In August 2017, Perez said she asked the department’s employee relations manager whether Tisdale was allowed to do this. Perez said the manager, Talaya Gilmore-Moye, told her that he was, adding that since Perez lives in the United States, she needs to speak English.
But even before last year, Perez — who started working in the Denton Community in 2007 — said she was admonished for speaking Spanish at work in performance reviews by her supervisor, Manuel Soto.
Neither Soto nor Gilmore-Moye responded to multiple requests for comment.
Perez said she was most recently chastised for speaking Spanish after an Oct. 4 meeting with Soto and Tisdale to resolve a separate conflict with another housekeeper. After Tisdale sent the other housekeeper back to work, Perez said the men began to scold her for speaking Spanish on the job.
Perez replied that she speaks English for work-related matters and Spanish on her lunch and break, which is typically in Elkton Hall’s break room. But she said Tisdale told her to eat somewhere else if she wants to speak Spanish.
For three days after this meeting, Perez took her lunch outside, she said. But she said it was too hot outside, so she eventually returned to the break room.
When her co-workers talk to her in Spanish, Perez said she replies in kind, but feels self-conscious doing so.
After the meeting, Perez told Seiden about Tisdale’s actions. AFSCME Council 3 President Patrick Moran reached out to Del. Joseline Peña-Melnyk (D-Anne Arundel and Prince George’s), who in turn said she brought the allegations to Michele Eastman, the chief of staff in the university president’s office.
Peña-Melnyk, whose district includes this university’s campus, said she received a response from Andrea Goodwin, the OCRSM’s interim director, who told her that the office had been made aware of the situation.
“I believe the women,” Peña-Melnyk said. “If they say it happened, it happened.”
When asked about the case, Goodwin wrote in an email that OCRSM’s work is confidential.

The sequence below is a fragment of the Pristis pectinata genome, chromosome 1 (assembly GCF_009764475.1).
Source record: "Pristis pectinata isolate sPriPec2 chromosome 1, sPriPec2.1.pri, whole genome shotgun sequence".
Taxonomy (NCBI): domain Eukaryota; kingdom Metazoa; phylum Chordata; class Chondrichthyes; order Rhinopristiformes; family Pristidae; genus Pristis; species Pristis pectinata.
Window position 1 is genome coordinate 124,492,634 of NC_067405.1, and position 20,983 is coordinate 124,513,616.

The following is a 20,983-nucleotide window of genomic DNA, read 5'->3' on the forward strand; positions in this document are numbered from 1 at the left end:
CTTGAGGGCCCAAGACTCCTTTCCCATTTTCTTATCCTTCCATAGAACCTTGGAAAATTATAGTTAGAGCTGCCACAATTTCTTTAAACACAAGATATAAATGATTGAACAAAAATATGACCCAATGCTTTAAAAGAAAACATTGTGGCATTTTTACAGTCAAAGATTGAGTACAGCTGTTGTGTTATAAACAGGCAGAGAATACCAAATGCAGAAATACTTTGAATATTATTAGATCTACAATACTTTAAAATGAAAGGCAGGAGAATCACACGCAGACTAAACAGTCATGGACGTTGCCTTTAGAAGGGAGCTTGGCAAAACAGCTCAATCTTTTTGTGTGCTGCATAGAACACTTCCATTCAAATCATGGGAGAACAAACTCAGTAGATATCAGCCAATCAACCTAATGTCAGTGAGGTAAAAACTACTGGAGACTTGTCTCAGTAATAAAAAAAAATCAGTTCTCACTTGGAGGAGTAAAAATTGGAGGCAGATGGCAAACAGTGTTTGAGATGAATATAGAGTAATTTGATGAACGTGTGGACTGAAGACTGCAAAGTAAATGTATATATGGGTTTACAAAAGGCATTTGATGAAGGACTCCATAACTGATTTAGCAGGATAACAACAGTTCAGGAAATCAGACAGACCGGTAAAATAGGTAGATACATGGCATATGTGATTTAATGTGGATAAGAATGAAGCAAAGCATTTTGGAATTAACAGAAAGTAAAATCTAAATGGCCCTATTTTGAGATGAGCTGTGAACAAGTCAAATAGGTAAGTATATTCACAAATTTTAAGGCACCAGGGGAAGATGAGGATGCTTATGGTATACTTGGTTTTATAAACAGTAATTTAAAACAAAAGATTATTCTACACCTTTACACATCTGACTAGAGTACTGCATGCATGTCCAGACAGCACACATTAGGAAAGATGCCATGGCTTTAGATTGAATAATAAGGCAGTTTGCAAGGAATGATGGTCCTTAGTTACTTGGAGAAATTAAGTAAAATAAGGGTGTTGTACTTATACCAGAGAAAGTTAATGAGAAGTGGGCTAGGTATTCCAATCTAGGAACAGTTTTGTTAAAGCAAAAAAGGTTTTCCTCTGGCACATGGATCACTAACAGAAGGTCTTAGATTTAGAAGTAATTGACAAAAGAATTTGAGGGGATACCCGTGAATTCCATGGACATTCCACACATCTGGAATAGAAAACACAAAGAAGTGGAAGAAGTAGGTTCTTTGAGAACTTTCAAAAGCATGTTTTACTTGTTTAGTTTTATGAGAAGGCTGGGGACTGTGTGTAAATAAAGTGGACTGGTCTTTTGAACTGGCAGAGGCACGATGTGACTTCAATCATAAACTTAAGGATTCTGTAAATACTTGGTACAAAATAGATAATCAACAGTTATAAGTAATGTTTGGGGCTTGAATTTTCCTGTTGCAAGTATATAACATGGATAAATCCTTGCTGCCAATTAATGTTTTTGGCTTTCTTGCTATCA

Diaz said she isn’t worried about losing her job for speaking Spanish. If she does, she said, she’s confident she’d be able to find another one.
But Perez is scared she might lose her job — and she feels like she’s too old to find a new one.
She started working at this university in 2000 with hope that her children could attend. While her first three did not, Perez worries how she and her husband, who works in construction, will be able to afford to send her youngest to college if she is fired.
And Perez is afraid of Tisdale. Last summer, while she was cleaning a door in the lobby of Elkton Hall, she said Tisdale charged up the stairs from the basement and slammed the door in her face.
Tisdale declined to comment on this incident.
Perez said she described the incident to the employee services assistant director for Residential Facilities — Sean Ballantine — but decided against filing a formal complaint, because she didn’t think it would solve anything.
On Wednesday morning, Perez said, Soto called her into a meeting with Tisdale, Ballantine and Jeff McGee — an assistant director of building services for Residential Facilities. She said Ballantine and McGee told her that she could speak Spanish at work, but encouraged her to speak English if other non-Spanish speaking housekeepers were around.
Perez said Tisdale was quiet during the meeting and worries her workplace environment won’t change. Even so, she doesn’t plan to stop speaking Spanish.
“It’s my language,” she said. “You can’t tell me I can’t speak in my language.”